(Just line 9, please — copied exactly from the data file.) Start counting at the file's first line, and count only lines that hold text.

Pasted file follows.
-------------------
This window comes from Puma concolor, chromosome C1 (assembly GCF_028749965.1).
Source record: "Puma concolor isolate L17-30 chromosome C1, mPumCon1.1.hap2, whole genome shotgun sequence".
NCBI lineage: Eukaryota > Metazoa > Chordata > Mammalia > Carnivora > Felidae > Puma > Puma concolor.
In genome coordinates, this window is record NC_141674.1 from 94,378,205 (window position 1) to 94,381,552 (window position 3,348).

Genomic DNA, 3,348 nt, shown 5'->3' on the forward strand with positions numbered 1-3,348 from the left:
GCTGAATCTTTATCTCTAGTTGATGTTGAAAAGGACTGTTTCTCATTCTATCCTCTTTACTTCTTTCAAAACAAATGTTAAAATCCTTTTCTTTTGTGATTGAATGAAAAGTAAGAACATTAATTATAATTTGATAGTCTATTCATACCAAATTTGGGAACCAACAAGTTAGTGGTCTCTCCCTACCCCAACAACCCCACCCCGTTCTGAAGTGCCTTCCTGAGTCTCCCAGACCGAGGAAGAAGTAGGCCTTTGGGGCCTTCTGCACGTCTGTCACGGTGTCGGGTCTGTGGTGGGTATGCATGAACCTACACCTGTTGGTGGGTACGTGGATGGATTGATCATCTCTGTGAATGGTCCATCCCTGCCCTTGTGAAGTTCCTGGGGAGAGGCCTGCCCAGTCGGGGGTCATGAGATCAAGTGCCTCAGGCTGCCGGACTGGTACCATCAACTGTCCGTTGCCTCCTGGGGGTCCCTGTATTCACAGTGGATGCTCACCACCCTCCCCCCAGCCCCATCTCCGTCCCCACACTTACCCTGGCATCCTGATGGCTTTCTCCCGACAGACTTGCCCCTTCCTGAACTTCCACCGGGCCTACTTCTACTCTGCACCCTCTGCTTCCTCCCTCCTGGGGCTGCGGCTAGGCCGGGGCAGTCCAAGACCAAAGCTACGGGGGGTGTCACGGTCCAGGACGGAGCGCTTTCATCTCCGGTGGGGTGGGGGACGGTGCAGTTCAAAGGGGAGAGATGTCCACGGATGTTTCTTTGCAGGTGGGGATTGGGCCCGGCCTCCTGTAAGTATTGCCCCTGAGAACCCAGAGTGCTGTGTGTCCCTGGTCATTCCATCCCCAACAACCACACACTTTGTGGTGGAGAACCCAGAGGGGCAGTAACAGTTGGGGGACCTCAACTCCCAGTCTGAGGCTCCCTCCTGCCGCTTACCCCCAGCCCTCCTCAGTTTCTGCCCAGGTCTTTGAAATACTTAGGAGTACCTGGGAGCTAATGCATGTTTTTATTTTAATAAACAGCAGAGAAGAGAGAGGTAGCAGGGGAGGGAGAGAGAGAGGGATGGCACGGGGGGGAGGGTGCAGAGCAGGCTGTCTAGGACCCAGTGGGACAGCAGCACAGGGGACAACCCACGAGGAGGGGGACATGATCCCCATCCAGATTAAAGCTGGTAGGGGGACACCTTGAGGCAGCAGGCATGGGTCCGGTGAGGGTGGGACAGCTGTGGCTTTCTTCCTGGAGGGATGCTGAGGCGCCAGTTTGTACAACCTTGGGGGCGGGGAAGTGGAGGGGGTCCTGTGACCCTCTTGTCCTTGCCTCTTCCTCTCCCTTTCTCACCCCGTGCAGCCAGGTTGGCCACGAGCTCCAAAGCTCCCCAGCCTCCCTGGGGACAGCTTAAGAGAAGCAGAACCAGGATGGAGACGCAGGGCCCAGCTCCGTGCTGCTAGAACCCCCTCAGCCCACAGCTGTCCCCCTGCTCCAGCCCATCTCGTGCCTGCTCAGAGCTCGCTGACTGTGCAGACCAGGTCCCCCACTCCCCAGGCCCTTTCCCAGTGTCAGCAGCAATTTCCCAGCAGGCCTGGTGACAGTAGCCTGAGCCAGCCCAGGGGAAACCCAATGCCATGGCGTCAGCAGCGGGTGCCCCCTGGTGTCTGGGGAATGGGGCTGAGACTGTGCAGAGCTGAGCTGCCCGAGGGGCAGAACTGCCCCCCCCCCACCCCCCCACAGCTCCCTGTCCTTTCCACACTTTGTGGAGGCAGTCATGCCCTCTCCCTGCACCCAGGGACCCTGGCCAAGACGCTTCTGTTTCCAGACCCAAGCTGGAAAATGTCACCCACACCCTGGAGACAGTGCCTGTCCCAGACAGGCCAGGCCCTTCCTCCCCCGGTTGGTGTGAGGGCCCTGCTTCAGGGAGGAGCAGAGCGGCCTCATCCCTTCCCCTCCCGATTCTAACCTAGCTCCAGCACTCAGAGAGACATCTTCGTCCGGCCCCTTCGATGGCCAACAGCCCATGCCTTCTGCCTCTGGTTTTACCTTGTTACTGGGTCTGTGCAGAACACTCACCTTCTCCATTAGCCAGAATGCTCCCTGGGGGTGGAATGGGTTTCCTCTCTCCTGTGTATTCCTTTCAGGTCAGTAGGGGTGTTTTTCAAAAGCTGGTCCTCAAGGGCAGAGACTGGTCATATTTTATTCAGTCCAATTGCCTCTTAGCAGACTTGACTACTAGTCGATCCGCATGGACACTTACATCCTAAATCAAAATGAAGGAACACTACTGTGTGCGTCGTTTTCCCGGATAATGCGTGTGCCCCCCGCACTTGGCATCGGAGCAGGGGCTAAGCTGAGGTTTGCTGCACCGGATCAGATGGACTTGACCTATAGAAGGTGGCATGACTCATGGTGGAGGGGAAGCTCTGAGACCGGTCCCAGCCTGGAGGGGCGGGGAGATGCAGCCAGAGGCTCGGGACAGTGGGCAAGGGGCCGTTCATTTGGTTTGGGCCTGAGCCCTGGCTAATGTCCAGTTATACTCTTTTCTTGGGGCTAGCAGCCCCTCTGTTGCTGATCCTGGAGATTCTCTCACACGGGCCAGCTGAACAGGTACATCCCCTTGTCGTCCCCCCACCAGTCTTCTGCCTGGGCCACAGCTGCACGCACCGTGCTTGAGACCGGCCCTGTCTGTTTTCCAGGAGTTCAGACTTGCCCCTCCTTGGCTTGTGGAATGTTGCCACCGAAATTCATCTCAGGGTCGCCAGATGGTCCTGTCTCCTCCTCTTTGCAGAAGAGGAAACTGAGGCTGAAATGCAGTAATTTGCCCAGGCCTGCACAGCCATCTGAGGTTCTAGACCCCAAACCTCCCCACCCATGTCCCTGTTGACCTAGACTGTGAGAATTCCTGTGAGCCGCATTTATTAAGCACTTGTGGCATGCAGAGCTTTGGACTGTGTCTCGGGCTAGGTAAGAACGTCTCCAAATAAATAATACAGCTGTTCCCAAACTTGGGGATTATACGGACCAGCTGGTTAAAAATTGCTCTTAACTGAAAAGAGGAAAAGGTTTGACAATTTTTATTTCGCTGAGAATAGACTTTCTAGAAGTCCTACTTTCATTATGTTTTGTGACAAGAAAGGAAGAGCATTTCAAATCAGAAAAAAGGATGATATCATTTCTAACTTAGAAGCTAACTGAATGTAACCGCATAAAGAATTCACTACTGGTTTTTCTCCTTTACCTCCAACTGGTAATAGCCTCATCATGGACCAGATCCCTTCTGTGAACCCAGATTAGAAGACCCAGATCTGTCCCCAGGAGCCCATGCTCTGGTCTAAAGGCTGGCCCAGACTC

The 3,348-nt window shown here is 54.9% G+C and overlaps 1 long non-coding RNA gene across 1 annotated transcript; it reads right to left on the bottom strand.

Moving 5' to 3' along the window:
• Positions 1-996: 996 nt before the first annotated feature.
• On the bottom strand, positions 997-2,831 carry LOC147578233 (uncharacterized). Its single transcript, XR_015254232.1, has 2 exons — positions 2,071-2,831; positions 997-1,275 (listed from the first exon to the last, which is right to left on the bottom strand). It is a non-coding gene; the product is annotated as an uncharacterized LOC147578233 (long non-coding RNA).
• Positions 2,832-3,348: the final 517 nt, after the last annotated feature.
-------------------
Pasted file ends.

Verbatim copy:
• Positions 1-996: 996 nt before the first annotated feature.